Sunday, August 02, 2009

Hat to the Park Virtual Trip


Report # 42 Batoche Saskatchewan

The hottest news item in the summer of 1885 was the uprising in the West.. I don't know what John A McDonald was doing at that moment in Ottawa, (probably clapping himself on the back) but hundreds crowded the railway station in late summer at Regina to see Louis Riel. His legal council advised Louis to plead insanity but he was too astute to go for that. He valiantly pleaded the Métis cause hoping right up to the last moment some one would hear their cry for help.

Unfortunately, the jury in Regina were mostly loyal white European immigrants, agricultural dependent and unable to relate to either the Métis or their cause. As anticipated he was found guilty of treason. Even though the jury did recommend leniency, early in the morning of Oct 16 1885, only 5 months and 5 significant battles after it all began, Louis Riel was led to the gallows in Regina and hung. But the political and social waves caused by what happened here and in Regina, still wash up against the stone walls of Parliament Hill.

The debate was never abandoned but has been fiercely argued ever since. Slowly if reluctantly, recognition is coming. Rumor has it Riel may be posthumously pardoned by the Government of Canada, maybe even named a Father of Confederation. Gabriel Dumont, his military commander has already become a folk legend revered for his brilliant guerrilla- warfare tactics and commemorated among other means by a provincial educational institution wholly owned and controlled by the Métis Nation of Saskatchewan. Co incidentally, I read on the web a few days ago, that same organization has become debt free and viable and looking forward to keeping Métis-right's issues on the front burner at court houses and Legislative assemblies across Canada. The battle is not over, only the venue, tactics and weapons have changed. Riel would be proud.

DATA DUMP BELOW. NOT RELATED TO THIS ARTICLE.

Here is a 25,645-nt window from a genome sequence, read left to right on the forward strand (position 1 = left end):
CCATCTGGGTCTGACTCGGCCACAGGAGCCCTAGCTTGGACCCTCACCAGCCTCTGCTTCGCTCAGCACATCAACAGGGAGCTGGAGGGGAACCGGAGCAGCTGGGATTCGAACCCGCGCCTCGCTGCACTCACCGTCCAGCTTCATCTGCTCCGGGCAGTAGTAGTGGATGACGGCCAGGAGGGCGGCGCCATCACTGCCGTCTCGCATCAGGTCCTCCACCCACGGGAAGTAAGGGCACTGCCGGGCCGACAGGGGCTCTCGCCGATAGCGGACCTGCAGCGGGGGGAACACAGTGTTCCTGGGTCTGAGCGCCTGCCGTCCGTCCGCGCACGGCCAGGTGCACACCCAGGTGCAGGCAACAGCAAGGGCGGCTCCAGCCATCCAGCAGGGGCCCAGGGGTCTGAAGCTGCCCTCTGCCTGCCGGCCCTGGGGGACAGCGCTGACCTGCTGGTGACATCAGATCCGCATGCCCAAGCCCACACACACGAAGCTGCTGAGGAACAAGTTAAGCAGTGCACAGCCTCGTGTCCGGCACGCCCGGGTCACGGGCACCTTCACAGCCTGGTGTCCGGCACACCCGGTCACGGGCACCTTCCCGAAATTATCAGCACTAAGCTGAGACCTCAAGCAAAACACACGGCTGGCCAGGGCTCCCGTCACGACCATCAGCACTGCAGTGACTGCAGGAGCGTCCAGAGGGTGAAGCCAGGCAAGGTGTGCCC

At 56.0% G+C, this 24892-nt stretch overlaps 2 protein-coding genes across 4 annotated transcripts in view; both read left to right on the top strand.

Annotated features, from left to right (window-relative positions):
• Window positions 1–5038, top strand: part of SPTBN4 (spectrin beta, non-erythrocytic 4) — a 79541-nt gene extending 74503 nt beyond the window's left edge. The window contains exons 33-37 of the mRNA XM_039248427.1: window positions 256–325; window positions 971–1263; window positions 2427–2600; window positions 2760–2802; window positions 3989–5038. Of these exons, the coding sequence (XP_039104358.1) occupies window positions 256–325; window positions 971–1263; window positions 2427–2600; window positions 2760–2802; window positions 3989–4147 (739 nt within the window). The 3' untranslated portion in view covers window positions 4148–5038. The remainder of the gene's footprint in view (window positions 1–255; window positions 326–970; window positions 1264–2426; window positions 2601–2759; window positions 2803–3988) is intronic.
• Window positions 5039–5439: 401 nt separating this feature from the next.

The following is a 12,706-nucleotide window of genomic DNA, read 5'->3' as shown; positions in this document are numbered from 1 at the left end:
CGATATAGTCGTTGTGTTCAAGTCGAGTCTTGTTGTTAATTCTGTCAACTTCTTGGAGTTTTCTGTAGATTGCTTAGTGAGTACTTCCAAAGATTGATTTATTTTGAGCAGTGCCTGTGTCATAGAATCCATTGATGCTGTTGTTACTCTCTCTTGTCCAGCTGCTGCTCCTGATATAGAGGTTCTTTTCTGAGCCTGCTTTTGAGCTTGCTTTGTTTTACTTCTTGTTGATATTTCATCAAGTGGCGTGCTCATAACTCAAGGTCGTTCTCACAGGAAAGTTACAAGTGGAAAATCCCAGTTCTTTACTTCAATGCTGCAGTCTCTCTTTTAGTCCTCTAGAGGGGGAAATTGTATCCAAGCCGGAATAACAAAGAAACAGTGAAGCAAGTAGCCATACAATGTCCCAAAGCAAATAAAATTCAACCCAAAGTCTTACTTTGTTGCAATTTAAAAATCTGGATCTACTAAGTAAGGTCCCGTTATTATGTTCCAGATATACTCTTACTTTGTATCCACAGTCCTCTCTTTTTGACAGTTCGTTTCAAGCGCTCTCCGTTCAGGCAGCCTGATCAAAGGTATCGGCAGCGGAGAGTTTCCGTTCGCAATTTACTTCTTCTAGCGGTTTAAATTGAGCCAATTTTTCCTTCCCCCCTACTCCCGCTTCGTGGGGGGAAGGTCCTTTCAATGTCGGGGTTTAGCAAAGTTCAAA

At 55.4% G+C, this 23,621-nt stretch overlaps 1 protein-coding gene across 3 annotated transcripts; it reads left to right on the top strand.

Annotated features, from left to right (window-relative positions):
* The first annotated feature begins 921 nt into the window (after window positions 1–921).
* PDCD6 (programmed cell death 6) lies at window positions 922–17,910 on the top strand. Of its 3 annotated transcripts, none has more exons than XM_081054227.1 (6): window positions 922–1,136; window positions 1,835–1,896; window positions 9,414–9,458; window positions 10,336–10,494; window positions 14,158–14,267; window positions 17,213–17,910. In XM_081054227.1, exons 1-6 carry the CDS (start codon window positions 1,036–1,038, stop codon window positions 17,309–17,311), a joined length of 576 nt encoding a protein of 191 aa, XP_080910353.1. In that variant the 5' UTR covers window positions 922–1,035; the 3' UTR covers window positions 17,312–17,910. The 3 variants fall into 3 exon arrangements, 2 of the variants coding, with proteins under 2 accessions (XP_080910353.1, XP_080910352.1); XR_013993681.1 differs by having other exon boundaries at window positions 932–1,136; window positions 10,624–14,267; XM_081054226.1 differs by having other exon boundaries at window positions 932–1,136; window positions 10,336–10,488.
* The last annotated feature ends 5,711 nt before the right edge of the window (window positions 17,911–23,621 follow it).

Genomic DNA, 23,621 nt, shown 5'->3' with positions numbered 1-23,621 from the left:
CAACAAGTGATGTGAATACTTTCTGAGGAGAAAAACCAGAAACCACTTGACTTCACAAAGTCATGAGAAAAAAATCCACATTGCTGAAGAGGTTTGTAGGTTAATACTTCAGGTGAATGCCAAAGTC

It is the end of my visit here though. As I peddle down the road. I can still see the old chapel and meeting house. Anyone coming up this way would really benefit from taking the time to visit. I feel a different connection now to some of the events that I had only a tinkle of connection to before, even though it continues to effect the Canada I live in today.

Well I might just as well continue on up to Prince Albert as I've never been there before either.

They say the trip to the three Princes, Prince Albert (Saskatchewan), Prince George ( British Columbia) and Prince Rupert on the Pacific coast just below Alaska, is really the new route to travel to SEE CANADA today. It takes you through Edmonton, Jasper, and some of the highest peaks in the Rocky Mountain Range. Too late for this trip, and in the wrong direction but if any one gets to go, I don't think I am the only one who would really like to read it about it on Marty's blog along with photos.

That’s her for today maties. I'm going over to trade in my buffalo blanket and beaver pelts for a good shower and a motel bed.

Doug G

Thanks Doug

No comments: